THE question in more than one court Friday is whether the $15 minimum-wage proposition in SeaTac should appear on the November ballot. That answer is yes. And it must be decided Friday because it is the final day for changing the ballot.
This is not an endorsement of the measure itself, which would effectively raise the minimum wage for certain airport and hospitality workers by two-thirds. Whether to vote yes or no is a separate and important question. But it is clear that enough SeaTac citizens signed the petition to put it on the ballot.
SeaTac is a small city. Under state law, the advocates, a group of union activists, needed to turn in only 1,536 valid signatures. The county validated 1,780 signatures, but 145 were thrown out by the city for not being dated, though they might be sandwiched between other signatures that were.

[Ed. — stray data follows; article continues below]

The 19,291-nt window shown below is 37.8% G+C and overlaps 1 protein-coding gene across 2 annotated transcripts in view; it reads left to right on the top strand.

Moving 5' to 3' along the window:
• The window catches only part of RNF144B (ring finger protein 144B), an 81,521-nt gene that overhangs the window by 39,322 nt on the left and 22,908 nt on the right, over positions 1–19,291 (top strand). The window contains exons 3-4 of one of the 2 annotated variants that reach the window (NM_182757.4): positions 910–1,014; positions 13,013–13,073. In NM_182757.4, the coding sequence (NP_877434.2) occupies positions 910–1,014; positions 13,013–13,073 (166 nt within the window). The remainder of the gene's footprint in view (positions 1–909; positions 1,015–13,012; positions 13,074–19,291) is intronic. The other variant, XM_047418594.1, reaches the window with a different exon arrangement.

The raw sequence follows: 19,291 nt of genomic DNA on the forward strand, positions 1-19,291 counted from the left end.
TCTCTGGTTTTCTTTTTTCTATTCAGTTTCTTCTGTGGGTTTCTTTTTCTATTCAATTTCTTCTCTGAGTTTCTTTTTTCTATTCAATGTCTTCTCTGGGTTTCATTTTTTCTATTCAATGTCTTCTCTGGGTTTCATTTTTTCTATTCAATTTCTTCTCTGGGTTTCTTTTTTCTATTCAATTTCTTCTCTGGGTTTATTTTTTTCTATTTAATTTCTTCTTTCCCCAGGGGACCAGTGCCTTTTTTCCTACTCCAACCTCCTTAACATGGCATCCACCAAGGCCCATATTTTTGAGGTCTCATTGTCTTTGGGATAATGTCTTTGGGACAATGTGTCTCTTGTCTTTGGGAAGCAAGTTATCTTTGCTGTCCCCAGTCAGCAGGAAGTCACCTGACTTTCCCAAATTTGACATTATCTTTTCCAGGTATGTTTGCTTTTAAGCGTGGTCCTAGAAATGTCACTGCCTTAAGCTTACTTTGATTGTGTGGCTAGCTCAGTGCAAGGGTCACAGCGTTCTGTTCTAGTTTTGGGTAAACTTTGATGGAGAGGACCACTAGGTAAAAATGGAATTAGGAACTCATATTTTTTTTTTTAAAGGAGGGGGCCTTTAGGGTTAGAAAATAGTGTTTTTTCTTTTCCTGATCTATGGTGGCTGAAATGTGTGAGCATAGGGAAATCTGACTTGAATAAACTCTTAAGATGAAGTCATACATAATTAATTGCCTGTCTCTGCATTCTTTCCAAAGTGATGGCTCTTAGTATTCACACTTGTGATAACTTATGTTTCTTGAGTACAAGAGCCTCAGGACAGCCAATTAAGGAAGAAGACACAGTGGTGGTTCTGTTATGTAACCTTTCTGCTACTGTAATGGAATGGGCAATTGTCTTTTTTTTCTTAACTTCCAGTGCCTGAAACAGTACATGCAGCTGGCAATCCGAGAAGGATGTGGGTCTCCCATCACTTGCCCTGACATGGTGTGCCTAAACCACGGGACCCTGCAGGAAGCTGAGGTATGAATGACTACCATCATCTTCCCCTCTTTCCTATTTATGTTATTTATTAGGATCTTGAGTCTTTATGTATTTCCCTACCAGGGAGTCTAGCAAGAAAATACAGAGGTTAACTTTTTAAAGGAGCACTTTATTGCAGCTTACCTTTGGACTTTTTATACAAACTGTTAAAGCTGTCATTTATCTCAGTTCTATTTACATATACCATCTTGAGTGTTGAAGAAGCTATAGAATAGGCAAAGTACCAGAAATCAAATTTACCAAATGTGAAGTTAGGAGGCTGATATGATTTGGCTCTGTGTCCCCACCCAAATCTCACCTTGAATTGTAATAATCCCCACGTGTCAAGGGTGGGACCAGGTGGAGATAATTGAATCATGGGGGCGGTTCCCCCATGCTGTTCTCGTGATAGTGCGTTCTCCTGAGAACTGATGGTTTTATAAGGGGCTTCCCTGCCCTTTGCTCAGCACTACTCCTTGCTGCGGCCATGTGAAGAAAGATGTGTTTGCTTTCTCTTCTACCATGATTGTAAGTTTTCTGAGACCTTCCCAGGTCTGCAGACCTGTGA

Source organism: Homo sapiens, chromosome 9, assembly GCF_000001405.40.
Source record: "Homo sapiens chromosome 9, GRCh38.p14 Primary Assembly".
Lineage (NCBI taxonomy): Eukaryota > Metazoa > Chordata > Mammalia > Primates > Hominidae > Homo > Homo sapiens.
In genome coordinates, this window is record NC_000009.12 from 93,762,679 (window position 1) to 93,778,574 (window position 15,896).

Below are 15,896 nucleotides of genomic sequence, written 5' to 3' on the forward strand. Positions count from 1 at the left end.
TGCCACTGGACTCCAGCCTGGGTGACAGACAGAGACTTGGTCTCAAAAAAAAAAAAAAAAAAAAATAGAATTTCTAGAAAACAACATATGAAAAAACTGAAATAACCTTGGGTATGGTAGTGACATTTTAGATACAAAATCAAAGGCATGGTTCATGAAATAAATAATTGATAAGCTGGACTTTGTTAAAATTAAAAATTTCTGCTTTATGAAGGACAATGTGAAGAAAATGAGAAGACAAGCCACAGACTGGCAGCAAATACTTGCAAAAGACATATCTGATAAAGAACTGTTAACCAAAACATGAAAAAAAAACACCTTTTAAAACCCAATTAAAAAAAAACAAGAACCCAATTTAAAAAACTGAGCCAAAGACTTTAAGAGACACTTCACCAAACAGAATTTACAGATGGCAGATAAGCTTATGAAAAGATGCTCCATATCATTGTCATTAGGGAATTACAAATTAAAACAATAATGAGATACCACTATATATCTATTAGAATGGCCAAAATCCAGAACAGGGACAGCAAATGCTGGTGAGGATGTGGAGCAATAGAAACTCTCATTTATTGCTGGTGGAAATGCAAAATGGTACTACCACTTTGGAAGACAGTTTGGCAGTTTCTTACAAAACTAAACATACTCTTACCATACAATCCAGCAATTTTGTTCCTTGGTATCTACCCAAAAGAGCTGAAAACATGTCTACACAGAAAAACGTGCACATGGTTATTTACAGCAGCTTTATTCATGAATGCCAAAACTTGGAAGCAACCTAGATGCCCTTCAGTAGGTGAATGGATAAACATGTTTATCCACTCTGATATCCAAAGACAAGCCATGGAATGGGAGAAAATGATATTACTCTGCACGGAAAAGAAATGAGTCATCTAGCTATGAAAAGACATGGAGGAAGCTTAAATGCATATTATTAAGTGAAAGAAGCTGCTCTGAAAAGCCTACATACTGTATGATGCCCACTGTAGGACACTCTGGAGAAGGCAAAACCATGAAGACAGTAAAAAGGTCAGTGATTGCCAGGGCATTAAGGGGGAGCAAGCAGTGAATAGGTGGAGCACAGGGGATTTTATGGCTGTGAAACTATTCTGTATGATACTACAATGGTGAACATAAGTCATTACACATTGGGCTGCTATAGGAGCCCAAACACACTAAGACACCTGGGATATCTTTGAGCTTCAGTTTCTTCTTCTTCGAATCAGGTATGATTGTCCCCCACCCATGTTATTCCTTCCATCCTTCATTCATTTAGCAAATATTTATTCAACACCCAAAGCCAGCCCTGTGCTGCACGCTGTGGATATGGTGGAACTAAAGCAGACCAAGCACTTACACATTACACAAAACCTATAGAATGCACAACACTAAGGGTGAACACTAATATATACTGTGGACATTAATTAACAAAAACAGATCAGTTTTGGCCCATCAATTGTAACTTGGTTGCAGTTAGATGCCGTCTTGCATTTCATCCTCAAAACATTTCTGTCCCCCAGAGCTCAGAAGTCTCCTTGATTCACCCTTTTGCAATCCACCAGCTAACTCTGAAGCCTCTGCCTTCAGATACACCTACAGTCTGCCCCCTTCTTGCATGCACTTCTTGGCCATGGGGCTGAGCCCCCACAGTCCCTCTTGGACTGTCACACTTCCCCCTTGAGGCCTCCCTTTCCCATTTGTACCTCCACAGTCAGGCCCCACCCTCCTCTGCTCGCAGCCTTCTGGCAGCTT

Fourteen signers did not write their addresses though they did live in SeaTac, and the city threw their signatures out. And 61 citizens signed twice. Judge Andrea Darvas of King County Superior Court threw those signatures out — including the original signatures, following a state law. The petitioners ended up 17 signatures short, and last week Darvas removed the measure from the ballot.
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The weeding-out was excessive. Some of the faults are arguably reasons to throw out signatures, but if a voter signs a second time, it should not invalidate the original signature. That has been the rule in statewide initiative campaigns for many years, and it makes sense. People should be counted — once. And if that rule is followed, this measure makes the ballot.
Earlier this year the double-signature problem came up in a case in Cowlitz County, and the judge ruled that throwing both signatures out was unconstitutional. That decision was not appealed and still stands.
Two lawsuits are in courts Friday, one in King County Superior Court and one in the state Court of Appeals. The Cowlitz County ruling is the one they should follow.